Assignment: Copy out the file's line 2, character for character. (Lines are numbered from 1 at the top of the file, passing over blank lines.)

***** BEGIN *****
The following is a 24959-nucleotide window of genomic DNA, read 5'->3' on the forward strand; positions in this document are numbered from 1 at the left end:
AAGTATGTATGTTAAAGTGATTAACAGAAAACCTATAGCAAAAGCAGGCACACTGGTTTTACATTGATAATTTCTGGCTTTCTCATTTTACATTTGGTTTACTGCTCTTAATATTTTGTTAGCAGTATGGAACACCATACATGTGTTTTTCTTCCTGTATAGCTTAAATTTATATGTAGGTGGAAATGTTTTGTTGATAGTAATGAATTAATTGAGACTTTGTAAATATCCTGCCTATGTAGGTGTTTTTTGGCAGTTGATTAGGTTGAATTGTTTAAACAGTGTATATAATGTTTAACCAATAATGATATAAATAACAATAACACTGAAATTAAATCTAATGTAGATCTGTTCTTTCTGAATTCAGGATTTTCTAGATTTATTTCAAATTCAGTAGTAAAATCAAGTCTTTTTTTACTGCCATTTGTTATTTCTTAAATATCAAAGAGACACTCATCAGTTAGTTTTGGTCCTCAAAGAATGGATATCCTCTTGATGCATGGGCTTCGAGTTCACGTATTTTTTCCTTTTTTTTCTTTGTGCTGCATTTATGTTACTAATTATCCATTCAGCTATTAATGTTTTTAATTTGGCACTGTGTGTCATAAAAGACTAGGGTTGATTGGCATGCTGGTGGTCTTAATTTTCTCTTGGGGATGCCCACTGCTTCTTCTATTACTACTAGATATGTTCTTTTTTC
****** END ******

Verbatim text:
AAGTATGTATGTTAAAGTGATTAACAGAAAACCTATAGCAAAAGCAGGCACACTGGTTTTACATTGATAATTTCTGGCTTTCTCATTTTACATTTGGTTTACTGCTCTTAATATTTTGTTAGCAGTATGGAACACCATACATGTGTTTTTCTTCCTGTATAGCTTAAATTTATATGTAGGTGGAAATGTTTTGTTGATAGTAATGAATTAATTGAGACTTTGTAAATATCCTGCCTATGTAGGTGTTTTTTGGCAGTTGATTAGGTTGAATTGTTTAAACAGTGTATATAATGTTTAACCAATAATGATATAAATAACAATAACACTGAAATTAAATCTAATGTAGATCTGTTCTTTCTGAATTCAGGATTTTCTAGATTTATTTCAAATTCAGTAGTAAAATCAAGTCTTTTTTTACTGCCATTTGTTATTTCTTAAATATCAAAGAGACACTCATCAGTTAGTTTTGGTCCTCAAAGAATGGATATCCTCTTGATGCATGGGCTTCGAGTTCACGTATTTTTTCCTTTTTTTTCTTTGTGCTGCATTTATGTTACTAATTATCCATTCAGCTATTAATGTTTTTAATTTGGCACTGTGTGTCATAAAAGACTAGGGTTGATTGGCATGCTGGTGGTCTTAATTTTCTCTTGGGGATGCCCACTGCTTCTTCTATTACTACTAGATATGTTCTTTTTTC